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Gender-affirming care ‘can save lives,’ new research shows


 

Transgender and nonbinary young people experienced less depression and fewer suicidal thoughts after a year of gender-affirming care with hormones or puberty blockers, according to new research.

“Given the high rates of adverse mental health comorbidities, these data provide critical evidence that expansion of gender-affirming care can save lives,” said David J. Inwards-Breland, MD, MPH, chief of adolescent and young adult medicine and codirector of the Center for Gender-Affirming Care at Rady Children’s Hospital in San Diego, during his presentation.

The findings, presented October 11 at the American Academy of Pediatrics 2021 National Conference, were not at all surprising to Cora Breuner, MD, MPH, professor of pediatrics at Seattle Children’s Hospital.

“The younger we can provide gender-affirming care, the less likely they’re going to have depression, and then the negative outcomes from untreated depression, which includes suicide intent or even suicide completion,” Dr. Breuner told this news organization. “It’s so obvious that we are saving lives by providing gender-affirming care.”

For their study, Dr. Inwards-Breland and his colleagues tracked depression, anxiety, and suicidality in 104 trans and nonbinary people 13 to 21 years of age who received care at the Seattle Children’s gender clinic between August 2017 and June 2018.

The study population consisted of 63 transgender male or male participants, 27 transgender female or female participants, 10 nonbinary participants, and four participants who had not defined their gender identity. Of this cohort, 62.5% were receiving mental health therapy, and 34.7% reported some substance use.

Participants completed the nine-item Patient Health Questionnaire (PHQ-9) and the seven-item Generalized Anxiety Disorder scale (GAD-7) at baseline and then at 3, 6, and 12 months. The researchers defined severe depression and severe anxiety as a score of 10 or greater on either scale.

At baseline, 56.7% of the participants had moderate to severe depression, 43.3% reported thoughts of self-harm or suicidal in the previous 2 weeks, and 50.0% had moderate to severe anxiety.

After 12 months of care, participants experienced a 60% decrease in depression (adjusted odds ratio, 0.4) and a 73% decrease in suicidality (aOR, 0.27), after adjustment for temporal trends and sex assigned at birth, race/ethnicity, level of parental support, ongoing mental health therapy, substance use, and victimization, including bullying, interpersonal violence, neglect, and abuse.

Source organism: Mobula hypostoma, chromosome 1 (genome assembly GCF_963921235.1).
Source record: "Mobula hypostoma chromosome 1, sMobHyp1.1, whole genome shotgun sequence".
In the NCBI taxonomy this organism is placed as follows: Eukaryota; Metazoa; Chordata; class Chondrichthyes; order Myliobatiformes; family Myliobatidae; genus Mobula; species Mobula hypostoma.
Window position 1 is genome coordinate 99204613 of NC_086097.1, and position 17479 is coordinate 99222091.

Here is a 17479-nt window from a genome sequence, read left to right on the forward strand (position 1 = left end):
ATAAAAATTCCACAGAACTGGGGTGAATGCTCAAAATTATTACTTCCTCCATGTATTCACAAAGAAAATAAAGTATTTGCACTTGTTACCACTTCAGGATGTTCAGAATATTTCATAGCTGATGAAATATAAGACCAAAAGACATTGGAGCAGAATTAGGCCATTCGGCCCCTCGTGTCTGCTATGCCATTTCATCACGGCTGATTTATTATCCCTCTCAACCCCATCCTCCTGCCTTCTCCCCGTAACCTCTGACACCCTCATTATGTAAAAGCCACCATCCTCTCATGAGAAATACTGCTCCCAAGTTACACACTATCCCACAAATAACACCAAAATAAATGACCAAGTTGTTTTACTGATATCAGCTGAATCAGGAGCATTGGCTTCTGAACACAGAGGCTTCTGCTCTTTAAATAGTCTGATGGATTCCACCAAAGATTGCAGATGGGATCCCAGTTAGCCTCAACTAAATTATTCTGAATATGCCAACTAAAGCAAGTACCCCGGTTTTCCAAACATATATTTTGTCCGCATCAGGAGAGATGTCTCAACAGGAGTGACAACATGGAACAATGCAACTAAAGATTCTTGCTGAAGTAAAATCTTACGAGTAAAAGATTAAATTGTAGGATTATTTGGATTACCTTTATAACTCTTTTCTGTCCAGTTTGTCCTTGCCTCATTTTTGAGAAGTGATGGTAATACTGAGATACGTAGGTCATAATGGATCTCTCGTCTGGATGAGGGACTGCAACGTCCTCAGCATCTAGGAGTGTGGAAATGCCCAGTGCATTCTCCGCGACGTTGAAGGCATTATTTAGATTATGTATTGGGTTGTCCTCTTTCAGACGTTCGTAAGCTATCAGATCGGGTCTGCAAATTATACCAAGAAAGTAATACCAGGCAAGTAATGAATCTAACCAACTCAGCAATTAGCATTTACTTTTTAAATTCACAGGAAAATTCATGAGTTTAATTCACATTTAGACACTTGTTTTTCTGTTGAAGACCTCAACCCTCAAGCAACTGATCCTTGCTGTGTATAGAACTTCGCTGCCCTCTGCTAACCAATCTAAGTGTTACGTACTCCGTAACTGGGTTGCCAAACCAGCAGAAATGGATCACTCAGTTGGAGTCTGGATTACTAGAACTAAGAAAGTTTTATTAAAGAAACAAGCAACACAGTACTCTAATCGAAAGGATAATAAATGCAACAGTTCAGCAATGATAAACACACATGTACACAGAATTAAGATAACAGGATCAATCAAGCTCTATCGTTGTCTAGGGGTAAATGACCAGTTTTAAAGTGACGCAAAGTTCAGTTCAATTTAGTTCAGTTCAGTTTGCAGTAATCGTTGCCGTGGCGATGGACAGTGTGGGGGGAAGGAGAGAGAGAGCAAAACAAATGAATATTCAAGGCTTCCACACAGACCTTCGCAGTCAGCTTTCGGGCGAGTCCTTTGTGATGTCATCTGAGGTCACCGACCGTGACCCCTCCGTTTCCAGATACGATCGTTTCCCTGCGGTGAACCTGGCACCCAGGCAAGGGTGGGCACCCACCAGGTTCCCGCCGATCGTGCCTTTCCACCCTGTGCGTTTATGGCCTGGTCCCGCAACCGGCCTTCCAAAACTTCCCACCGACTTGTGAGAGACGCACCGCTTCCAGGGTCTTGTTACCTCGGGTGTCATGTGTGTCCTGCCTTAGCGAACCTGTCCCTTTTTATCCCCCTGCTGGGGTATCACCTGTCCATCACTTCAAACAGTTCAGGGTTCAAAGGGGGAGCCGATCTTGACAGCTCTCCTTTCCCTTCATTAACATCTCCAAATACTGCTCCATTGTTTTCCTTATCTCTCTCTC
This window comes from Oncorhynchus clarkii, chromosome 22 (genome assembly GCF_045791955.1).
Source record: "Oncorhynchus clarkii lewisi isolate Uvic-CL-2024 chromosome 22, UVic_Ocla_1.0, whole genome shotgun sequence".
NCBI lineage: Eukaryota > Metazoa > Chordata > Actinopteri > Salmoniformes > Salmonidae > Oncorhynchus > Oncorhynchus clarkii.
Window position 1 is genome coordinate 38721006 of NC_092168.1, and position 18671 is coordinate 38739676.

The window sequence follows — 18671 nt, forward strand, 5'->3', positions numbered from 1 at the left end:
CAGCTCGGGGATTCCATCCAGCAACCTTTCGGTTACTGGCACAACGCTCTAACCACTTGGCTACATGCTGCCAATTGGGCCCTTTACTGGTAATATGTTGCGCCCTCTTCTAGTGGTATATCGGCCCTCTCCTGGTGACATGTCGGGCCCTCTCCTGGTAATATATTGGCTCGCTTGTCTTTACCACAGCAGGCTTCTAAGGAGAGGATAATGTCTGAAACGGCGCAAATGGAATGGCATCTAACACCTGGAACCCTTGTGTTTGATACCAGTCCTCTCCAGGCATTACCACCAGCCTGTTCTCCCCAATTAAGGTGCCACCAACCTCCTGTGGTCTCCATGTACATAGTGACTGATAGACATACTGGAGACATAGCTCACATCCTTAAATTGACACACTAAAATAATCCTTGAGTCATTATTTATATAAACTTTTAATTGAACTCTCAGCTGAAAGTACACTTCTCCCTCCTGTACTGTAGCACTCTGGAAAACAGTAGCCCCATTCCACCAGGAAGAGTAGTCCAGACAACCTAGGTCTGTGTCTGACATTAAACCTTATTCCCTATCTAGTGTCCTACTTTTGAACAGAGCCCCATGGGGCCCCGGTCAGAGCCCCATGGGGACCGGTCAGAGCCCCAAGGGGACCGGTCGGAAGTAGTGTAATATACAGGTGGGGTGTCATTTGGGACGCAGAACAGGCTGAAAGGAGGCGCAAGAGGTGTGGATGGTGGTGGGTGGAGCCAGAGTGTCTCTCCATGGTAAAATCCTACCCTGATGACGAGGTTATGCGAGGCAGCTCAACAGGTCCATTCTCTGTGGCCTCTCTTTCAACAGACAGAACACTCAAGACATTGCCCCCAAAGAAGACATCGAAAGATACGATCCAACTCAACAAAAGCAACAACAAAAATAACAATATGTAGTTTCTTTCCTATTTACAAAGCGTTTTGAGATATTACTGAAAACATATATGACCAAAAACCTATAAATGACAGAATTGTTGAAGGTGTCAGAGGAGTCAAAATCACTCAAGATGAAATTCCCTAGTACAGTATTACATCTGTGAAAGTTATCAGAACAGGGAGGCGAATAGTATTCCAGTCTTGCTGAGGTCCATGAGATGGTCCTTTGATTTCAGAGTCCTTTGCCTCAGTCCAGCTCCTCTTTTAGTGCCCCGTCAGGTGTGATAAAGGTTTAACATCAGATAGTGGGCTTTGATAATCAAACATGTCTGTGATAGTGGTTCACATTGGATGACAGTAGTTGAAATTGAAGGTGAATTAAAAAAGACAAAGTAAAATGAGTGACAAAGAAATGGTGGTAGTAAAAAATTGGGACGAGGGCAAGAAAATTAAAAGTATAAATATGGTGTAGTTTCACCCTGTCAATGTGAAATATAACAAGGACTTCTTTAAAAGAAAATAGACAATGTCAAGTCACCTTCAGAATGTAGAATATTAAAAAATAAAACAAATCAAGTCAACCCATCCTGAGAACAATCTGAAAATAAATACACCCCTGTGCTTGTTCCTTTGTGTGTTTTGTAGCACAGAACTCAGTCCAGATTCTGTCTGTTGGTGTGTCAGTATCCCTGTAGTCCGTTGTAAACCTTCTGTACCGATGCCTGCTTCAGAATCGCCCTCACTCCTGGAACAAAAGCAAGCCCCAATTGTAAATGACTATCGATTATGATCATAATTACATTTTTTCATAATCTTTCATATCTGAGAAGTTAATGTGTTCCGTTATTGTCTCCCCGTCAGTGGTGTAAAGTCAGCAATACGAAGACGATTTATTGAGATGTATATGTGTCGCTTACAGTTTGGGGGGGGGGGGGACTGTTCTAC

Although the decline in depression and suicidality after gender-affirming treatment was not a surprise, “those drops are huge,” Dr. Inwards-Breland said in an interview.

He said he attributes the improvement to a health care system that “affirms who these young people are” and enables changes that allow their outward appearance to reflect “who they know they are inside.”

There were no significant changes in anxiety during the study period. “Anxiety, I think, is just a little harder to treat, and it takes a little longer to treat,” he explained. And a lot of factors can trigger anxiety, and those can continue during treatment.

The slow pace of changes to gender identity can have an effect on people’s moods. “Since they’re not happening quickly, these young people are still being misgendered, they’re still seeing the body that they don’t feel like they should have, and they have to go to school and go out in public. I think that continues to fuel anxiety with a lot of these young people.”

Family support is important in reducing depression and suicidal thoughts in this population. Parents will often see positive changes after their child receives gender-affirming care, which can help contribute to positive changes in parents’ attitudes, Dr. Inwards-Breland said.

Such changes reinforce “that protective factor of connectedness with family,” he noted. “Families are crucial for any health care, and if there’s that connectedness with families, we know that, clinically, patients do better.”

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